|No. 15 Georgia wary of Appalachian State|
ATHENS, Ga. -- When Appalachian State shocked the college football word by knocking off Michigan 10 years ago in Ann Arbor, it forever changed the way opponents thought about the Mountaineers.
Georgia head coach Kirby Smart remembers it well.
"I remember the game. I remember the blocked kick. No. 1, it helped them recruit probably a little bit more, I would not say nationally, but even more than just regionally," Smart said. "They were able to go out and get players from Florida because of that game. It gave them great exposure. There were a lot of great players in that game for App State, just like this team here has."
Smart says his 15th-ranked Bulldogs -- 8-5 in 2016 - could suffer the same fate as the Wolverines if they're not prepared for Saturday's season opener, set for Sanford Stadium at 6:15 p.m. ET.
"Those guys -- this is the opportunity of a lifetime for them," Smart said of the Mountaineers.
"You have to understand that their want and desire cannot be more than your want and desire. That is really what this game comes down is -- who can get off the block and who can block, and they do those things well."
The Bulldogs and Mountaineers each enter the season with high hopes.
Georgia was picked by the media attending SEC Media Days to win the East Division, while Appalachian State was the choice of the league coaches and select media to win the Sun Belt. The Mountaineers went 10-3 last season, capped by a 31-28 victory over Toledo in the Camilla Bowl.
Running the table this season is not an unreasonable expectation -- except for this opener against the Bulldogs.
"That's going to be a tremendous challenge," Appalachian State coach Scott Satterfield said.
"You look at their defensive line, their shortest guy is 6-foot-4 and one of their outside linebackers (Lorenzo Carter) is 6-foot-6," Satterfield said. "I'm also very impressed with their two linebackers who are usually in the box. No. 3 (Roquan Smith) and No. 6 (Natrez Patrick), those guys are awesome football players, they make a lot of tackles for them."
Georgia's offense also has Satterfield's attention.
Not only are running backs Nick Chubb and Sony Michel back for their senior years with 5,835 career rushing yards between them, but former five-star quarterback Jacob Eason figures to be much improved in his sophomore year after starting 12 games last season as a true freshman, when he completed just 55.1 percent of his passes.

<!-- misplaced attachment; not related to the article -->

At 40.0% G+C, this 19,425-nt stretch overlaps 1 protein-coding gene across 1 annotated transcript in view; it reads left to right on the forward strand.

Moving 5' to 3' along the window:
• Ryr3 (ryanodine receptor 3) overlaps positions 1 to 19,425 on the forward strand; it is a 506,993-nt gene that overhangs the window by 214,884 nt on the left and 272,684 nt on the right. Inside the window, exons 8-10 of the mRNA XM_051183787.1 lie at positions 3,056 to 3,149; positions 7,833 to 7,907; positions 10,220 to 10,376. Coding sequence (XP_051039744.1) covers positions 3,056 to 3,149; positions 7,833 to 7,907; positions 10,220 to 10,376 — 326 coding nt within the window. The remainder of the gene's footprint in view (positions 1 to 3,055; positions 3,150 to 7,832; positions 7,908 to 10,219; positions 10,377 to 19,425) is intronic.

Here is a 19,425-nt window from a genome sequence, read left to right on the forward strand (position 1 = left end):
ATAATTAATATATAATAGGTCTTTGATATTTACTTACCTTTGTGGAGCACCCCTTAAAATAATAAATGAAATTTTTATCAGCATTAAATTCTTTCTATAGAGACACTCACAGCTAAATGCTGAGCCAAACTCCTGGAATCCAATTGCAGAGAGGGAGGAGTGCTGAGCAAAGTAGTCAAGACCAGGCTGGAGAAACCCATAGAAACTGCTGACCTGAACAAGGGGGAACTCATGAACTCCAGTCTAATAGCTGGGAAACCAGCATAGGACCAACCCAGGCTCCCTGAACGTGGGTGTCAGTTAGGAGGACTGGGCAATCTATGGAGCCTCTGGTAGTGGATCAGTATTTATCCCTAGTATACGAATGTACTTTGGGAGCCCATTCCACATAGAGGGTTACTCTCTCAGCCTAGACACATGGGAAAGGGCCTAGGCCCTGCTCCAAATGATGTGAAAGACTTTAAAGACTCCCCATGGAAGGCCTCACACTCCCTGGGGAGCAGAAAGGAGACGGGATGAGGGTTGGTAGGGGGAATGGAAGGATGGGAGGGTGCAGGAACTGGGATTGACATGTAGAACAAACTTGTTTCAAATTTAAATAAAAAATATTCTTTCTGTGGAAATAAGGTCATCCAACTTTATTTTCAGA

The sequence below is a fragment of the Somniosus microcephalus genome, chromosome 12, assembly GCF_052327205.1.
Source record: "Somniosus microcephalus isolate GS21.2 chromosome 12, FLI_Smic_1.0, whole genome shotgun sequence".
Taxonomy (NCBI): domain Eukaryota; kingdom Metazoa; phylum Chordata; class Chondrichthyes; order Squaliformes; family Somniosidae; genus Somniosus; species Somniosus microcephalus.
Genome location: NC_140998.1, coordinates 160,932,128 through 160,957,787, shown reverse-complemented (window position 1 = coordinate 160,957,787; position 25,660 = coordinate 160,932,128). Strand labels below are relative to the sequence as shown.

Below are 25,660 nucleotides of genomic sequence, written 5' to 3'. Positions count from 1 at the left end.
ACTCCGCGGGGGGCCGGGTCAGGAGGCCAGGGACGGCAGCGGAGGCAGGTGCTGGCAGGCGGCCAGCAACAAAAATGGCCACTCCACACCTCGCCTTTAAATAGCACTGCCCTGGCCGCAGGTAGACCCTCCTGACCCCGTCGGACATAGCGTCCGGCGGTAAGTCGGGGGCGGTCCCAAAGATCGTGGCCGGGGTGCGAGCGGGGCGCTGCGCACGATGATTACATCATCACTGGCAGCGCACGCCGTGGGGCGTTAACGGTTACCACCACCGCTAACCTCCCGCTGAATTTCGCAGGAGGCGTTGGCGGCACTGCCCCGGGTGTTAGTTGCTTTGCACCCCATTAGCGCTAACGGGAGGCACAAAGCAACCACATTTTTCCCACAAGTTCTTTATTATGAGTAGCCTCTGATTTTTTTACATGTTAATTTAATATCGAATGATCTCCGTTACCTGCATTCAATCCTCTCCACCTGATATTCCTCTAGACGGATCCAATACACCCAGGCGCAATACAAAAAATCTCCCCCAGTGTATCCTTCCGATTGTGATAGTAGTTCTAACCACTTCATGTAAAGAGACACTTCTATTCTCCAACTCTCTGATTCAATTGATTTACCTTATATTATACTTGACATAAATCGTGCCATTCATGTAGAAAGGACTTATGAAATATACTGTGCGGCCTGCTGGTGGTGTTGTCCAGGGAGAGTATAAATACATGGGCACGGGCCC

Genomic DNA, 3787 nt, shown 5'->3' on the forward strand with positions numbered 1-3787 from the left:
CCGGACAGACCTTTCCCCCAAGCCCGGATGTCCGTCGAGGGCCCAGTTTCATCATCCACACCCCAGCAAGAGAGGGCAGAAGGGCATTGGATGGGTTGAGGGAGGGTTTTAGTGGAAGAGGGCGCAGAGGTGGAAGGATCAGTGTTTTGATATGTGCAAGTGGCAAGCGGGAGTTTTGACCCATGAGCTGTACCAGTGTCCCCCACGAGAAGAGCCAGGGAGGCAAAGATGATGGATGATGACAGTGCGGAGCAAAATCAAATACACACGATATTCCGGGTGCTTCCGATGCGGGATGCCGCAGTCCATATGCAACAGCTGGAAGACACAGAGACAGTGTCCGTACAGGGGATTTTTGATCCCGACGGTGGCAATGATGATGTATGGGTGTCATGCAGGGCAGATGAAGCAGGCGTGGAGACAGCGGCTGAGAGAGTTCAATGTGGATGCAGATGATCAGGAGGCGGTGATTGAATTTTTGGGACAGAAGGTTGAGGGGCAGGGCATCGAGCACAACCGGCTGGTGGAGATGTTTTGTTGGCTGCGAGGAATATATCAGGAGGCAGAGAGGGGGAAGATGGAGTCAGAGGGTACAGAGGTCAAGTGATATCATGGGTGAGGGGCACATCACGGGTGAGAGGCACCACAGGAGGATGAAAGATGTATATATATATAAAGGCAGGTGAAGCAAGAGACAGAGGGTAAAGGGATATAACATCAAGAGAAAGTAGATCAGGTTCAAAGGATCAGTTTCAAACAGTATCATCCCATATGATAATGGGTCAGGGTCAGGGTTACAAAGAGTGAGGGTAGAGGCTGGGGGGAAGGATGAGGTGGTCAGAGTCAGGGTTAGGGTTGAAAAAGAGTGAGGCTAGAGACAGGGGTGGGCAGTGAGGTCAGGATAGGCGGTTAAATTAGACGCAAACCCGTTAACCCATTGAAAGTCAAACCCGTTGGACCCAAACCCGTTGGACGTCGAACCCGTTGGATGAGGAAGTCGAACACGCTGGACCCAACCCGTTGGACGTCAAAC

"Having that kind of running games takes pressure off the quarterback, even though he's not a freshman anymore, he's a sophomore," Satterfield said. "With the offensive line with another year under their belt and those backs ... they're going to be very solid on defense so they can just run the football and control the game that way."
The Mountaineers have some weapons of their own.
Fourth-year starting quarterback Taylor Lamb is a Georgia native, whose father (Bobby Lamb) coaches FCS Mercer and grandfather (Ray Lamb) was an ultra-successful high school coach who later served on the staff at Georgia as a high school liaison.
But it's what Taylor Lamb has done on the field for the Mountaineers that commands the most attention; he passed for 2,281 yards and 15 touchdowns last season, also rushing for 505 yards and nine scores.
The Bulldogs will also have to deal with junior running back Jalin Moore, who is back after rushing for 1,402 yards as a sophomore, when he was named the Sun Belt Conference's offensive player of the year despite sharing the workload with then-senior Marcus Cox, the school's career rushing leader.
"He's an awesome back. He's a one-cut, downhill runner," Georgia's Smith said of Moore. "I feel like the system he's playing in is perfect for his style. He's an awesome player. ... He could be playing in the SEC right now."
Smart is hoping this season to see a more aggressive defense -- one with more "demeanor and attitude," he said -- likely led by Smith and defensive tackle Trenton Thompson, members of the coaches' preseason All-SEC team.
But things might not come easy against Appalachian State, which took Tennessee into overtime last season before losing 20-13.
"We are executing everything we have done in the past to make sure we have every situation that could come up covered," Smart said. "As you well know, sometimes the unexpected can happen, so the biggest thing for us is being prepared for that."